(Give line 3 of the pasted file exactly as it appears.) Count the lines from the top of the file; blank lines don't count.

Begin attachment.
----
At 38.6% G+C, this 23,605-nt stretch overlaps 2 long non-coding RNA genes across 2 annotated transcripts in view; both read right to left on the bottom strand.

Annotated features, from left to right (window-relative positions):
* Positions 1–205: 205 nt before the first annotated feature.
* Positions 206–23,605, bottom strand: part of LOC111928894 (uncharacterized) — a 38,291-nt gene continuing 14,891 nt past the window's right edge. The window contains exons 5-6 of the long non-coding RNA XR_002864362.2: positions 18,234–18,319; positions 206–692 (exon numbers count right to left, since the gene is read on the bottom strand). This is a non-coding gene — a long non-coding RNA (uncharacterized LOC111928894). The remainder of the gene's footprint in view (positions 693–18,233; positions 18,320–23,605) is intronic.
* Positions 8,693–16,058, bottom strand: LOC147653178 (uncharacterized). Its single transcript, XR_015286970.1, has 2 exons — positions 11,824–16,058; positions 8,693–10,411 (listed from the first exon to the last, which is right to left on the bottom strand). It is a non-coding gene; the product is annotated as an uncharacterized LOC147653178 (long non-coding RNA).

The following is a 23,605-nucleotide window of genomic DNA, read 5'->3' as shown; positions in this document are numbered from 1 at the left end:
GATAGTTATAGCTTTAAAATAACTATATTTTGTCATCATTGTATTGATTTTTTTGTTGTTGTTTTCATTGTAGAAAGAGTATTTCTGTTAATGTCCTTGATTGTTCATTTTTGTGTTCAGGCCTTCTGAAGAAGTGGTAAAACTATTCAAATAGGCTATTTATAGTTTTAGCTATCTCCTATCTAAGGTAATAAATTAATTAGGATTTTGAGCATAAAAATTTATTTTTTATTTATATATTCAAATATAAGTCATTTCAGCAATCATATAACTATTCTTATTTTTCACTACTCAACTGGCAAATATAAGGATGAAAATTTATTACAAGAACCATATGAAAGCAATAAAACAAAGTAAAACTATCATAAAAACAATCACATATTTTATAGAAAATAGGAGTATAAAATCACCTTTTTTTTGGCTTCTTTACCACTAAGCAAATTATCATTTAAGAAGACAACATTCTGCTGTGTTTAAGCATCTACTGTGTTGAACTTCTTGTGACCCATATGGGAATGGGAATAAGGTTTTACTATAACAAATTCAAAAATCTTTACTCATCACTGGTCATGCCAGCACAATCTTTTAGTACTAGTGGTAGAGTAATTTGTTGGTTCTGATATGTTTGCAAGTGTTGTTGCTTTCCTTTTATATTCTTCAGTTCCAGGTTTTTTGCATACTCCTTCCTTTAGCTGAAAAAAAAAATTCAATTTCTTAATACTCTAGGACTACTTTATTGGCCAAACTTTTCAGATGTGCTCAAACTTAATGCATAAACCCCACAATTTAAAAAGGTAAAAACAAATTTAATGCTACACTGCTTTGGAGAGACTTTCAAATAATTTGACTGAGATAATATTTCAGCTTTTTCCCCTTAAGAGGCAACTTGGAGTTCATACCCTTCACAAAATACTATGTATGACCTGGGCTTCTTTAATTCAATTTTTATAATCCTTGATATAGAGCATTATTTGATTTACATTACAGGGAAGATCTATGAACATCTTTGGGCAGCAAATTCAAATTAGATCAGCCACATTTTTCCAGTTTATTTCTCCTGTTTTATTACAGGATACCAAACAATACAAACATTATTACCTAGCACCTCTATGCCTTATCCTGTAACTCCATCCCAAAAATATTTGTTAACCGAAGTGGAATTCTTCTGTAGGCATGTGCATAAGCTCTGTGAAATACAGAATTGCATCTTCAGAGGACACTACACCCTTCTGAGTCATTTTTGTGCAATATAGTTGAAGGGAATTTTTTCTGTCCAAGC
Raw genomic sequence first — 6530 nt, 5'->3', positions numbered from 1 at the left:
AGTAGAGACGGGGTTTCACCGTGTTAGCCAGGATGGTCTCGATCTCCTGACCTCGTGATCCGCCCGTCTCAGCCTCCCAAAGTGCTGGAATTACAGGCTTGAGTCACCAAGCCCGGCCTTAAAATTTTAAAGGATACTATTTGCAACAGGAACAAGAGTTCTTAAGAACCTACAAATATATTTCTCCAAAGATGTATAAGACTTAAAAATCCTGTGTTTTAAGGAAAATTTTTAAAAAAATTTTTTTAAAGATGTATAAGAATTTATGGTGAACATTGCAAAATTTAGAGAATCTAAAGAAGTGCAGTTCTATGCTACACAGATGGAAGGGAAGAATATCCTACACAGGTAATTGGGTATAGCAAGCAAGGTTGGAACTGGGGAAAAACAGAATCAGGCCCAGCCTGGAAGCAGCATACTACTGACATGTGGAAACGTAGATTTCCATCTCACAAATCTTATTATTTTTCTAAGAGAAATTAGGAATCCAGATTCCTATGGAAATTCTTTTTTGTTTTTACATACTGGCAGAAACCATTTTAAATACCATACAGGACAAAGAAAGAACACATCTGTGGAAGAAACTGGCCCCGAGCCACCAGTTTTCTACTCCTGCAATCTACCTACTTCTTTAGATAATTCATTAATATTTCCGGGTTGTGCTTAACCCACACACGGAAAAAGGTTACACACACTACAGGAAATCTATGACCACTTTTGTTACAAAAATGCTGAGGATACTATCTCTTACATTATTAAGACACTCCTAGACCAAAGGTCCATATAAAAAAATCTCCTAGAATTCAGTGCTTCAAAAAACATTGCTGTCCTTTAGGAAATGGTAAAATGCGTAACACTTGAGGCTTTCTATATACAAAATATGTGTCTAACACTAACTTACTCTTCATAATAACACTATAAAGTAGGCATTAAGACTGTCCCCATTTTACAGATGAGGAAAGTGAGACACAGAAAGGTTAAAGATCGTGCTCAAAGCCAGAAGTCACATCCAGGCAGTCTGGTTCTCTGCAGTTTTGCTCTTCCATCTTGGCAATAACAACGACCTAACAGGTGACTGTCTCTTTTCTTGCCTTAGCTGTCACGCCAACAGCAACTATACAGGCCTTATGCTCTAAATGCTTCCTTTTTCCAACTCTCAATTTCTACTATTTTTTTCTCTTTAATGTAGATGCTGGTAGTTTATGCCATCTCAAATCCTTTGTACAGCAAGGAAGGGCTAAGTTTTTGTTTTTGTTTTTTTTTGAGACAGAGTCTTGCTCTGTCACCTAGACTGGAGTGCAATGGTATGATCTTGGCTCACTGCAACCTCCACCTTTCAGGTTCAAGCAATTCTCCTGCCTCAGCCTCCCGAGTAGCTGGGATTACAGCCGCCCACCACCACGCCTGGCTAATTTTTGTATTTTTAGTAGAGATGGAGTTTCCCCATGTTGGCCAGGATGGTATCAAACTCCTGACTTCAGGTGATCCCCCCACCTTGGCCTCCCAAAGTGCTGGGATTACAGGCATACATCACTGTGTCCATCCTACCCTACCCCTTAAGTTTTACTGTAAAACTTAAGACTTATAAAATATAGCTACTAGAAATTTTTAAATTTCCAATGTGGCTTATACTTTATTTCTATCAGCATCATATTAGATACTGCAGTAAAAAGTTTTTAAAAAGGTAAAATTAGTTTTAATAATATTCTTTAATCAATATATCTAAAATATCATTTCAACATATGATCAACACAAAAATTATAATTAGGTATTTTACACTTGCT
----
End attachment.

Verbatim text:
* Positions 1–205: 205 nt before the first annotated feature.